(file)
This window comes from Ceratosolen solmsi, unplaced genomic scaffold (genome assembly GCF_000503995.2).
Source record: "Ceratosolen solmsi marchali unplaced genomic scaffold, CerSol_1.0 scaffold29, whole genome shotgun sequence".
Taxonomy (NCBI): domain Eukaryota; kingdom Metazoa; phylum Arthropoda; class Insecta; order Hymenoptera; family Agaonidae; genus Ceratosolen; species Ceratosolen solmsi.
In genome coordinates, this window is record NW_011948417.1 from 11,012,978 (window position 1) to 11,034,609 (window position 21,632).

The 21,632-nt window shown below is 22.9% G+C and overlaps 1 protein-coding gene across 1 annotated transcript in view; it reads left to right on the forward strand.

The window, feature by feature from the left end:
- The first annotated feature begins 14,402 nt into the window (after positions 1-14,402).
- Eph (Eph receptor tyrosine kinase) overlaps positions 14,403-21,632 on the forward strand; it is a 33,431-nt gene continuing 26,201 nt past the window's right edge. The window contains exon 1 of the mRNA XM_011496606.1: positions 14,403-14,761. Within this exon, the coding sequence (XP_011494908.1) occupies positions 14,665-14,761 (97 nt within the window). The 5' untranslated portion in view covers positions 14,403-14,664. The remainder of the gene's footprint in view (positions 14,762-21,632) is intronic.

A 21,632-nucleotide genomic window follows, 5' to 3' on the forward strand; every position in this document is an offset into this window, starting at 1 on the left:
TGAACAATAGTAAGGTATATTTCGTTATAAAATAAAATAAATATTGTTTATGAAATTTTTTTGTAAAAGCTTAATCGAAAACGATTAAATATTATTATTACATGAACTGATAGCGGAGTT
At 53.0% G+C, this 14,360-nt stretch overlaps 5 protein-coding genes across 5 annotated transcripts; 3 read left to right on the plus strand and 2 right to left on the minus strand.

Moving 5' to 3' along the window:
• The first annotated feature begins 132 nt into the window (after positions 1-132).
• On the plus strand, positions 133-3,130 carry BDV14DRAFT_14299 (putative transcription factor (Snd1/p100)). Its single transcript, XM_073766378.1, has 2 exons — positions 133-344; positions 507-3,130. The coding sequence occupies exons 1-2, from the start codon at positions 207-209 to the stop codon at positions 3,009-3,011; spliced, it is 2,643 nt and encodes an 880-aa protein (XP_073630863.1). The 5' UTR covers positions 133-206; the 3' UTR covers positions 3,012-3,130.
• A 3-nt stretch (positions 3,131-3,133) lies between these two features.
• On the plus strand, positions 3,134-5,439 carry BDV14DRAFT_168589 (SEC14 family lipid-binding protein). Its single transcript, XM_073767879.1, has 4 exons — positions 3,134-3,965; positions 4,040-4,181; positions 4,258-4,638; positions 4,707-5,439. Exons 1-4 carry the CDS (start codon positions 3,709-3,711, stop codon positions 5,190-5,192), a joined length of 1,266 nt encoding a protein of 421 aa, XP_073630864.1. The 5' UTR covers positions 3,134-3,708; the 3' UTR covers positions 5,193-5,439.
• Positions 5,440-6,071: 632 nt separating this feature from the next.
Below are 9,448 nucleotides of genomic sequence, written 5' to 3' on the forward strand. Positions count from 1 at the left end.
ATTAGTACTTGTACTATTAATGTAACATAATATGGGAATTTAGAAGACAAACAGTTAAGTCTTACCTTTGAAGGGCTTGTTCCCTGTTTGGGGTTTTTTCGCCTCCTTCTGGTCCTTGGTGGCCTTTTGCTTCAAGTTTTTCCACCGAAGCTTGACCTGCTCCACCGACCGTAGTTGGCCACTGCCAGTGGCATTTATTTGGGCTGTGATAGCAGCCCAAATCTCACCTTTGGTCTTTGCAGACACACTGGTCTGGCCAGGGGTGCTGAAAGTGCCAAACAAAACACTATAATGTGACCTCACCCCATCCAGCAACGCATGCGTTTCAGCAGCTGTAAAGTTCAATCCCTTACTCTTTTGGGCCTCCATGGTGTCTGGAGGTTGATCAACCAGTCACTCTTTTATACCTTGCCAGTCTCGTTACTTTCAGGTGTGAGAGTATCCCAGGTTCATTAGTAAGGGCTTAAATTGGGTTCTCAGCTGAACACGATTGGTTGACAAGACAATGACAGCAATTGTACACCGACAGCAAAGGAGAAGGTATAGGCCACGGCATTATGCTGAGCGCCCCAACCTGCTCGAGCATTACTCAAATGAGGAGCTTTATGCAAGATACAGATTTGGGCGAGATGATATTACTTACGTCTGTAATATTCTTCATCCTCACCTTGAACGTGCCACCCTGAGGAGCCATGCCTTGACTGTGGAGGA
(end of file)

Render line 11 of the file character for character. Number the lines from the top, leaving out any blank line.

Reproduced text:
At 53.0% G+C, this 14,360-nt stretch overlaps 5 protein-coding genes across 5 annotated transcripts; 3 read left to right on the plus strand and 2 right to left on the minus strand.